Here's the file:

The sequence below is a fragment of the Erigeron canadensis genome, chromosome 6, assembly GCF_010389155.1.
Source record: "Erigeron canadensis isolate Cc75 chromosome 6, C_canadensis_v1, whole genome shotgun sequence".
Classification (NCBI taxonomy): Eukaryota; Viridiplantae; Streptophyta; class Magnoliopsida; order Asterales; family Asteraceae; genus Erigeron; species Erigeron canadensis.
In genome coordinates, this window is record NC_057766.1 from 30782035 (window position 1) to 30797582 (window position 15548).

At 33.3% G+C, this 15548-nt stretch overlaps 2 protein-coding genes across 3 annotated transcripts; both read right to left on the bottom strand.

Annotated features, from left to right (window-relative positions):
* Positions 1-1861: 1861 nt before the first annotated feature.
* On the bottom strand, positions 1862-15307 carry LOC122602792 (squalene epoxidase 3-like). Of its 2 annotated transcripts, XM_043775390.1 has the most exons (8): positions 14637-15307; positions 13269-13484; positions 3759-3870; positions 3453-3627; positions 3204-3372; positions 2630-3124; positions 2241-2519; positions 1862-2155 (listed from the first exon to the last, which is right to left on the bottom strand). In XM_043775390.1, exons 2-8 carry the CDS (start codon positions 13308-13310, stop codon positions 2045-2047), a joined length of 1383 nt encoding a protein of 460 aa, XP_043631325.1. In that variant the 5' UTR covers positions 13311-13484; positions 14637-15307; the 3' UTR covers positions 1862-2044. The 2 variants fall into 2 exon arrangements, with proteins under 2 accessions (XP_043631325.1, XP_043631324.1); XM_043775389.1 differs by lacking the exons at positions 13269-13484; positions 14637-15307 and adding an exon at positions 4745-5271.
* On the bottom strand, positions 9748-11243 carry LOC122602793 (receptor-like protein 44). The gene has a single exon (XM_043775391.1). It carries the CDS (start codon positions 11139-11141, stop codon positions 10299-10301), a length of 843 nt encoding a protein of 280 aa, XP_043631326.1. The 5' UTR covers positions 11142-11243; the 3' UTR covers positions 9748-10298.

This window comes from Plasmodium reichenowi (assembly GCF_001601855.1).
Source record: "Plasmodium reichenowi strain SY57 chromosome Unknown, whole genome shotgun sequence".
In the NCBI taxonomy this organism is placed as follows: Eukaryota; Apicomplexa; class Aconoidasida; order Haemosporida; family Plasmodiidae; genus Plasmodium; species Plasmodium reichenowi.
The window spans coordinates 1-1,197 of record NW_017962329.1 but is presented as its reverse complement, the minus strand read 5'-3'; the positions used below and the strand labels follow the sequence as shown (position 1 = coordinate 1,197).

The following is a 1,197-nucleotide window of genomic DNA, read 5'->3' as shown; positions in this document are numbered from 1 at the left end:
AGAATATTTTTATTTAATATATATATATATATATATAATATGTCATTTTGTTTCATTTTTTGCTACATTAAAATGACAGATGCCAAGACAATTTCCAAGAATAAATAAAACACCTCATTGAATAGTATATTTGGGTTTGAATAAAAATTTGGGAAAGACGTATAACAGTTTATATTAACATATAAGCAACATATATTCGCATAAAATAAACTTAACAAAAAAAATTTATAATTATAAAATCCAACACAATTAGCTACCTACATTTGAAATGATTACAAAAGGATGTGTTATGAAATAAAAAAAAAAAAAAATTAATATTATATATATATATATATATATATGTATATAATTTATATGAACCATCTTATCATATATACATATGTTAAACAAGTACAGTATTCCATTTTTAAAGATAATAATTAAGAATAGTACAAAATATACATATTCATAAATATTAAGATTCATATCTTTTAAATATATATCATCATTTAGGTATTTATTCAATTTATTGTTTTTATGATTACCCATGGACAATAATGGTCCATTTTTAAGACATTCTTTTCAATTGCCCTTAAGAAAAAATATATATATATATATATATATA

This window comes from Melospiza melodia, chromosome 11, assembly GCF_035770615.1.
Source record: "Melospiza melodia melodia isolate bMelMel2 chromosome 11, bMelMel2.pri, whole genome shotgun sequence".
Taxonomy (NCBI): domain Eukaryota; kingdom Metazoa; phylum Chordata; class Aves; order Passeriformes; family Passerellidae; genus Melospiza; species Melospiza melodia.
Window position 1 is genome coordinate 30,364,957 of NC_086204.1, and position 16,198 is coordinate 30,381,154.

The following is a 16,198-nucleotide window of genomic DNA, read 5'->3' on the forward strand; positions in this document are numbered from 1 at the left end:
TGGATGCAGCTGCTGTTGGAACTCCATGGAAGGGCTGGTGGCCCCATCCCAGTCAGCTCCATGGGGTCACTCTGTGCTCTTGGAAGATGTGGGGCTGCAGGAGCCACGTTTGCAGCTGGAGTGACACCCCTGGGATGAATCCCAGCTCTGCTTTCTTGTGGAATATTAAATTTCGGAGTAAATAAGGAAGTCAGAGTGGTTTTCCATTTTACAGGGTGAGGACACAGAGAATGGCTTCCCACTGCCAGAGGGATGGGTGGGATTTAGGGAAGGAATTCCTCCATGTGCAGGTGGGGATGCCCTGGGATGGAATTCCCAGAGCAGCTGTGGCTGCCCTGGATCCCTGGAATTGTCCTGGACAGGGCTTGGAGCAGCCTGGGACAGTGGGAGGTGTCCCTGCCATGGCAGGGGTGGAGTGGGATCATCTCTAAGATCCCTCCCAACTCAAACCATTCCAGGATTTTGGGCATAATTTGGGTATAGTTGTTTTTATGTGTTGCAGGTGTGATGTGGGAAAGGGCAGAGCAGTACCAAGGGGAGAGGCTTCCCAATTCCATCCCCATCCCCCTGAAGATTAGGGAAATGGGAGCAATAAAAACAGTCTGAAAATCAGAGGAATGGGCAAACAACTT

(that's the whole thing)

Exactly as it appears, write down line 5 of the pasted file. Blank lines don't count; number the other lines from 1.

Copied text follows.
At 33.3% G+C, this 15548-nt stretch overlaps 2 protein-coding genes across 3 annotated transcripts; both read right to left on the bottom strand.